(seconds) (RPM) (rads/s) Velocity/Time for shaft (10 kg)
0 0 0 120
2 56 5.864306 y = 3.4513x
100
4 134 14.03245

velocity (rads/s)
6 207 21.67699 80
8 278 29.11209
60
10 347 36.33776
12 414 43.35398 40
14 480 50.26548
20
16 545 57.07227
18 609 63.77433 0
0 5 10 15 20 25 30 35 40 45 50 55 60 65
20 672 70.37168
time (seconds)
22 732 76.65486
24 793 83.04277
Figure 5: Graph of results from 10kg load
26 854 89.43067 Computational methods show an angular acceleration of
28 912 95.50442 3.4513rad/s2
30 940 98.43657
(89.431−83.043)
32 921 96.44689 Acceleration = (26−24)
= 3.194 rad/s2
34 902 94.45722
36 884 92.57226
38 866 90.68731
40 848 88.80235
42 830 86.9174
44 813 85.13716
46 796 83.35693
48 780 81.68141
50 763 79.90117
52 747 78.22566
54 731 76.55014
56 716 74.97934
58 701 73.40855
60 686 71.83775
Table 3: Experimental results for 10 kg

Nizamuddin Patel P15219444


ENGD2005- Theory of Machines

12 kg

Time Velocity Velocity


(seconds) (RPM) (rads/s) Velocity/Time for shaft 4 (12 kg)
0 0 0 120
2 10 1.047198 y = 4.0165x
100
4 119 12.46165

velocity (rads/s)
6 210 21.99115 80
8 297 31.10177
60
10 380 39.79351
12 462 48.38053 40
14 543 56.86283
20
16 621 65.03097
18 700 73.30383 0
0 5 10 15 20 25 30 35 40 45 50 55 60 65
20 776 81.26253
time (seconds)
22 852 89.22123
24 927 97.07521
Figure 6: Graph of results from 12kg load
26 1000 104.7198 Computational methods show an angular acceleration of
28 1057 110.6888 4.0165rad/s2
30 1037 108.5944
(104.7198−97.0752)
32 1017 106.5 Acceleration = (26−24)
= 3.8223 rad/s2
34 996 104.3009
36 977 102.3112
38 958 100.3215
40 939 98.33185
42 922 96.55161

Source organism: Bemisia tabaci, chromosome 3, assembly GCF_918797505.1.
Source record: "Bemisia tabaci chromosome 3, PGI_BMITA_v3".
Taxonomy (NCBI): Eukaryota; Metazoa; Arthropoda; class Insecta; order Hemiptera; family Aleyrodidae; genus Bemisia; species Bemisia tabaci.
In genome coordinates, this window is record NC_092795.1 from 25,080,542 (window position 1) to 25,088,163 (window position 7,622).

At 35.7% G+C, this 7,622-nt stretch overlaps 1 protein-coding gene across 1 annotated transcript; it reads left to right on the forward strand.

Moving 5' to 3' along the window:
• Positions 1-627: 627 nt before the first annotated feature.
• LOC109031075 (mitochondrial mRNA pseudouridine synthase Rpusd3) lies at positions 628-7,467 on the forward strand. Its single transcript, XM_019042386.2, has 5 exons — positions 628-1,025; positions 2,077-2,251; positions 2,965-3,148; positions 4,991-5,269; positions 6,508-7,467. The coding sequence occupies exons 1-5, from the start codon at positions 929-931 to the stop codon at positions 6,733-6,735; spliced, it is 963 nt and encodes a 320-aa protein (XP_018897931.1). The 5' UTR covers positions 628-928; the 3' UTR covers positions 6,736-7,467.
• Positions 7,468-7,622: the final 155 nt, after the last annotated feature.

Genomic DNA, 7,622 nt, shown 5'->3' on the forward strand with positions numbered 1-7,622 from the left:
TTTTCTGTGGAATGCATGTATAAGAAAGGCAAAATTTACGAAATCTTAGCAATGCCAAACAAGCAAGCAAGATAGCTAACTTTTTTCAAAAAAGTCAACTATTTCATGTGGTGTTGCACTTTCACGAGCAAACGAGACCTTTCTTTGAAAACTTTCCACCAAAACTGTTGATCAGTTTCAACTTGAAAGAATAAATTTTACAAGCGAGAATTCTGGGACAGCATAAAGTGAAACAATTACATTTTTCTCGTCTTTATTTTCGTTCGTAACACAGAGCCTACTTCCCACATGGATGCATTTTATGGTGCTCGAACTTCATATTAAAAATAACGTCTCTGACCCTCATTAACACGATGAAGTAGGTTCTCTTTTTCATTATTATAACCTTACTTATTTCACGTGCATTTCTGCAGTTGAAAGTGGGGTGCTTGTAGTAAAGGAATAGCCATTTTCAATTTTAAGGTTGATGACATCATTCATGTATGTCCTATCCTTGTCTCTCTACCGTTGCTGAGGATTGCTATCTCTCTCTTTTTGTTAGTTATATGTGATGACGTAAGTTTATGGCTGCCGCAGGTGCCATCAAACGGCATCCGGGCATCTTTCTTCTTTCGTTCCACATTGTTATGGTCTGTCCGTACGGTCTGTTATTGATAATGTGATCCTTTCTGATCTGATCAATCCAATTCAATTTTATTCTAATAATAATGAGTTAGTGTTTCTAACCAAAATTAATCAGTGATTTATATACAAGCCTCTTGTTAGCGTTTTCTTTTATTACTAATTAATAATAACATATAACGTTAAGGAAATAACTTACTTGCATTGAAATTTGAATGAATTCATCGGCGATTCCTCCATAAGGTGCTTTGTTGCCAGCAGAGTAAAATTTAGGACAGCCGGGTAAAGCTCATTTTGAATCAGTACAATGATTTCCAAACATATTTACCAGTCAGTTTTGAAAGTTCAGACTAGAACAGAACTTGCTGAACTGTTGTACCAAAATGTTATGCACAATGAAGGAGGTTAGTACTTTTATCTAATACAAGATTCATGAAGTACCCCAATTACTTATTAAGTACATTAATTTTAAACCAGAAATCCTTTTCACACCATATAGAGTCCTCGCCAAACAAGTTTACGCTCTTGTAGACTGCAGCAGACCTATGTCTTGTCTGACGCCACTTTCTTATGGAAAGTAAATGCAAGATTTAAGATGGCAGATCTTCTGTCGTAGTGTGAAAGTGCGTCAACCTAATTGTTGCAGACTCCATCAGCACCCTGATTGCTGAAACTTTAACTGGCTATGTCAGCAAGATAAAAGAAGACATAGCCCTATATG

44 903 94.56194
46 885 92.67698
48 868 90.89675
50 851 89.11651
52 834 87.33628
54 817 85.55604
56 801 83.88052
58 785 82.20501
60 769 80.52949
Table 4: Experimental results for 12 kg

Nizamuddin Patel P15219444


ENGD2005- Theory of Machines

Calculations

Theoretical

𝑇1 − 𝑇𝑅(1) = 𝐼𝐸𝑄(1) 𝑎1

𝛼1 – angular acceleration of shaft 1 𝑇1 – applied torque at shaft 1


𝑇𝑅(1) – resistance torque 𝐼𝐸𝑄(1) – equivalent moment of inertia

I1 = 22.6x10-3kgm2 TF1 = 2.19x10-3Nm η12 = 90.4%


I2 = 23.8x10-3 kgm2 TF2 = 3.63x10-3Nm η23 = 94.0%
I3 = 26.1x10-3kgm2 TF3 = 3.12x10-3Nm η34 = 97.3%
I4 = 14.0x10-3kgm2 TF4 = 3.11x10-3Nm

𝑇𝐹2 𝑛21 𝑇𝐹3 n21 n32 T𝐹4 n21 n32 n43


𝑇𝑅(1) = 𝑇𝐹1 + ( )+( )+( )
ƞ21 ƞ21 ƞ32 ƞ21 ƞ32 ƞ43
90 90 96 90 96 100
((3.63x10¯³)( )) ((3.12x10¯³)( )( )) (3.11x10¯³)( )( )( )
30 30 24 30 24 20
𝑇𝑅(1) = 2.19x10-3 + + (0.904)(0.94)
+ (0.904)(0.94)(0.973)
0.904

TR(1) = 0.284 Nm

2 2 2 2 2 2
𝐼2 𝑛21 𝐼3 𝑛21 𝑛32 𝐼4 𝑛21 𝑛32 𝑛43
𝐼𝐸𝑄(1) = 𝐼1 + + +
𝜂21 𝜂21 𝜂32 𝜂21 𝜂32 𝜂43
2 2 2
90 2 90 2 96 90 2 96 100
23.8×10−3 ( ) 26.1×10−3 ( ) ( ) 14×10−3 ( ) ( ) ( )
𝐼𝐸𝑄(1) = 22.6 × 10−3 + 0.904
30
+ 30 24
(0.904)(0.94)
+ 30 24 20
(0.904)(0.94)(0.973)

IEQ(1) = 65.639 kgm2

𝑇𝑜𝑟𝑞𝑢𝑒: 𝑇1 = 𝐹 × 𝑟
𝐹𝑜𝑟𝑐𝑒 (𝐹) = 𝑙𝑜𝑎𝑑 × 𝑎𝑐𝑐𝑒𝑙𝑒𝑟𝑎𝑡𝑖𝑜𝑛 𝑑𝑢𝑒 𝑡𝑜 𝑔𝑟𝑎𝑣𝑖𝑡𝑦
𝑑
𝑟= = 𝑟𝑎𝑑𝑖𝑢𝑠
2
76.2
𝑇1(𝟔𝒌𝒈) = (6 × 9.81) × (( ) × 10−3 ) = 2.243 𝑁𝑚
2
76.2
𝑇1(𝟖𝒌𝒈) = (8 × 9.81) × (( ) × 10−3 ) = 2.99 𝑁𝑚
2
76.2
𝑇1(𝟏𝟎𝒌𝒈) = (10 × 9.81) × (( ) × 10−3 ) = 3.738 𝑁𝑚
2
76.2
𝑇1(𝟏𝟐𝒌𝒈) = (12 × 9.81) × (( ) × 10−3 ) = 4.485 𝑁𝑚
2

Nizamuddin Patel P15219444


ENGD2005- Theory of Machines

𝑇1 − 𝑇𝑅(1)
= 𝛼1
𝐼𝐸𝑄(1)
2.243 − 0.284
= 𝛼1(𝟔𝒌𝒈) = 0.0298 𝑟𝑎𝑑𝑠/𝑠 2
65.639
2.99 − 0.284
= 𝛼1(𝟖𝒌𝒈) = 0.0412 𝑟𝑎𝑑𝑠/𝑠 2
65.639
3.738 − 0.284
= 𝛼1(𝟏𝟎𝒌𝒈) = 0.0526 𝑟𝑎𝑑𝑠/𝑠 2
65.639
4.485 − 0.284
= 𝛼1(𝟏𝟐𝒌𝒈) = 0.0640 𝑟𝑎𝑑𝑠/𝑠 2
65.639

Experimental

Figures given from lab


𝑤2 𝑡1 90
𝑛21 = = = =3
𝑤1 𝑡2 30
𝑤3 𝑡2 96
𝑛32 = = = =4
𝑤2 𝑡3 24
𝑤4 𝑡3 100
𝑛43 = = = =5
𝑤3 𝑡4 20
𝑤4
𝑛41 = = 3 × 4 × 5 = 60
𝑤1
Therefore, the transmission ratio for this geared system is 60.

Angular acceleration for shaft 1


𝐴𝑐𝑐𝑒𝑙𝑒𝑟𝑎𝑡𝑖𝑜𝑛 𝑜𝑓 𝑠ℎ𝑎𝑓𝑡 4
𝐴𝑐𝑐𝑒𝑙𝑒𝑟𝑎𝑡𝑖𝑜𝑛 𝑜𝑓 𝑠ℎ𝑎𝑓𝑡 1 =
60
Load (kg) Angular acceleration for shaft Angular acceleration for shaft
4 1
6 2.0348 0.0339
8 2.7295 0.0455
10 3.4513 0.0575
12 4.0165 0.0669
Table 5: Experimental results for angular acceleration of shaft 1 and shaft 4

Load (kg) Experimental angular Theoretical angular Percentage error (%)


acceleration for shaft acceleration for shaft
1 (rads/s2) 1 (rads/s2)
6 0.0339 0.0298 13.76
8 0.0455 0.0412 10.44
10 0.0575 0.0526 9.36
12 0.0669 0.0640 4.53
Average: 9.52
Table 2: Experimental and theoretical angular acceleration of shaft 1 and percentage error

Nizamuddin Patel P15219444


ENGD2005- Theory of Machines

Discussion

1. Derive the formula for calculation of the angular acceleration of shaft 1 theoretically and present